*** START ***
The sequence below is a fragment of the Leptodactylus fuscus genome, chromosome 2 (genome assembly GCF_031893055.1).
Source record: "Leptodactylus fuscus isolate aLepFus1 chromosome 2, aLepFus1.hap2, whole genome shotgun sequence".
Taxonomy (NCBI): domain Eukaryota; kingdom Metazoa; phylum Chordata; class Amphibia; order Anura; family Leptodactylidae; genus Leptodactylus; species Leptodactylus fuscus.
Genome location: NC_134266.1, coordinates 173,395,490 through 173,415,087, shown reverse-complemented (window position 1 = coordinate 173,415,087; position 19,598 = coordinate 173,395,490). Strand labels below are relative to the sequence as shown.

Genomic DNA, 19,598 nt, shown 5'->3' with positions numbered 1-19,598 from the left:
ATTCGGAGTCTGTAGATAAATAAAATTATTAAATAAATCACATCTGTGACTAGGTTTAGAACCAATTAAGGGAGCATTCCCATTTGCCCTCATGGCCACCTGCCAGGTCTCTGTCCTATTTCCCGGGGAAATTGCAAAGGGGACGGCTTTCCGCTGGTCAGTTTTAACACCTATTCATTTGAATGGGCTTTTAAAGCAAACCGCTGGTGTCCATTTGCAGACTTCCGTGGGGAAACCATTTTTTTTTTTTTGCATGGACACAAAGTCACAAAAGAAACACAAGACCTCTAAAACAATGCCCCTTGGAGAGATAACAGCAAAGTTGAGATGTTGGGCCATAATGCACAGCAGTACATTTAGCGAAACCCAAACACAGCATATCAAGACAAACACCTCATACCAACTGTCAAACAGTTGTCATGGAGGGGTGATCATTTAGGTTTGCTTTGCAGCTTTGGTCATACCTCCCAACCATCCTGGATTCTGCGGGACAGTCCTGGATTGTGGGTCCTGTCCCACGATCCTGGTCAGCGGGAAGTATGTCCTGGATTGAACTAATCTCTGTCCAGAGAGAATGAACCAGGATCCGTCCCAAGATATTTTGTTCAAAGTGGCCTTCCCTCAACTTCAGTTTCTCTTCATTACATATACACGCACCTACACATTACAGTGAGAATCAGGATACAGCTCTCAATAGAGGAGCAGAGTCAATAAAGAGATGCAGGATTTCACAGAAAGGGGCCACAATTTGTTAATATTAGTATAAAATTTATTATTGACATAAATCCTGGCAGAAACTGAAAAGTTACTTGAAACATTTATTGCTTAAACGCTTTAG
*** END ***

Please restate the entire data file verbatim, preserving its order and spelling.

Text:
The sequence below is a fragment of the Leptodactylus fuscus genome, chromosome 2 (genome assembly GCF_031893055.1).
Source record: "Leptodactylus fuscus isolate aLepFus1 chromosome 2, aLepFus1.hap2, whole genome shotgun sequence".
Taxonomy (NCBI): domain Eukaryota; kingdom Metazoa; phylum Chordata; class Amphibia; order Anura; family Leptodactylidae; genus Leptodactylus; species Leptodactylus fuscus.
Genome location: NC_134266.1, coordinates 173,395,490 through 173,415,087, shown reverse-complemented (window position 1 = coordinate 173,415,087; position 19,598 = coordinate 173,395,490). Strand labels below are relative to the sequence as shown.

Genomic DNA, 19,598 nt, shown 5'->3' with positions numbered 1-19,598 from the left:
ATTCGGAGTCTGTAGATAAATAAAATTATTAAATAAATCACATCTGTGACTAGGTTTAGAACCAATTAAGGGAGCATTCCCATTTGCCCTCATGGCCACCTGCCAGGTCTCTGTCCTATTTCCCGGGGAAATTGCAAAGGGGACGGCTTTCCGCTGGTCAGTTTTAACACCTATTCATTTGAATGGGCTTTTAAAGCAAACCGCTGGTGTCCATTTGCAGACTTCCGTGGGGAAACCATTTTTTTTTTTTTGCATGGACACAAAGTCACAAAAGAAACACAAGACCTCTAAAACAATGCCCCTTGGAGAGATAACAGCAAAGTTGAGATGTTGGGCCATAATGCACAGCAGTACATTTAGCGAAACCCAAACACAGCATATCAAGACAAACACCTCATACCAACTGTCAAACAGTTGTCATGGAGGGGTGATCATTTAGGTTTGCTTTGCAGCTTTGGTCATACCTCCCAACCATCCTGGATTCTGCGGGACAGTCCTGGATTGTGGGTCCTGTCCCACGATCCTGGTCAGCGGGAAGTATGTCCTGGATTGAACTAATCTCTGTCCAGAGAGAATGAACCAGGATCCGTCCCAAGATATTTTGTTCAAAGTGGCCTTCCCTCAACTTCAGTTTCTCTTCATTACATATACACGCACCTACACATTACAGTGAGAATCAGGATACAGCTCTCAATAGAGGAGCAGAGTCAATAAAGAGATGCAGGATTTCACAGAAAGGGGCCACAATTTGTTAATATTAGTATAAAATTTATTATTGACATAAATCCTGGCAGAAACTGAAAAGTTACTTGAAACATTTATTGCTTAAACGCTTTAG